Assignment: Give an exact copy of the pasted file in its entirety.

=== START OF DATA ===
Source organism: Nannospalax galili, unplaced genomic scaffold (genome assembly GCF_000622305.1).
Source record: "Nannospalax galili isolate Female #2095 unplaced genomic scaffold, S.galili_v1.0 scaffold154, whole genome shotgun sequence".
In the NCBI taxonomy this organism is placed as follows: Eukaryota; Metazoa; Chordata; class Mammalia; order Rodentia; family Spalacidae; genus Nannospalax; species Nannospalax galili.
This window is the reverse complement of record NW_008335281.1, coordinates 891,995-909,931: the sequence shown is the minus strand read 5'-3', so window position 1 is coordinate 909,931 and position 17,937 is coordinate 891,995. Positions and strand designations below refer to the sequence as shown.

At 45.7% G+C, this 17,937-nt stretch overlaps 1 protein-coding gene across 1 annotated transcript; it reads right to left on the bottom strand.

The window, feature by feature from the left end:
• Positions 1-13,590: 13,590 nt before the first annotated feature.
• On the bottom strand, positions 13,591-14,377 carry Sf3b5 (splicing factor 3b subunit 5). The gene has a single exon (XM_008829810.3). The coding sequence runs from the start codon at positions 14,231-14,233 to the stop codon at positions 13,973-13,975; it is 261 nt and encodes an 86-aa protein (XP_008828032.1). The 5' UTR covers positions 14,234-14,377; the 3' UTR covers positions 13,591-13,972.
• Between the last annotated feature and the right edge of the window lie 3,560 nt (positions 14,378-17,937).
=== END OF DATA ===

Source organism: Nannospalax galili, unplaced genomic scaffold (genome assembly GCF_000622305.1).
Source record: "Nannospalax galili isolate Female #2095 unplaced genomic scaffold, S.galili_v1.0 scaffold154, whole genome shotgun sequence".
In the NCBI taxonomy this organism is placed as follows: Eukaryota; Metazoa; Chordata; class Mammalia; order Rodentia; family Spalacidae; genus Nannospalax; species Nannospalax galili.
This window is the reverse complement of record NW_008335281.1, coordinates 891,995-909,931: the sequence shown is the minus strand read 5'-3', so window position 1 is coordinate 909,931 and position 17,937 is coordinate 891,995. Positions and strand designations below refer to the sequence as shown.

At 45.7% G+C, this 17,937-nt stretch overlaps 1 protein-coding gene across 1 annotated transcript; it reads right to left on the bottom strand.

The window, feature by feature from the left end:
• Positions 1-13,590: 13,590 nt before the first annotated feature.
• On the bottom strand, positions 13,591-14,377 carry Sf3b5 (splicing factor 3b subunit 5). The gene has a single exon (XM_008829810.3). The coding sequence runs from the start codon at positions 14,231-14,233 to the stop codon at positions 13,973-13,975; it is 261 nt and encodes an 86-aa protein (XP_008828032.1). The 5' UTR covers positions 14,234-14,377; the 3' UTR covers positions 13,591-13,972.
• Between the last annotated feature and the right edge of the window lie 3,560 nt (positions 14,378-17,937).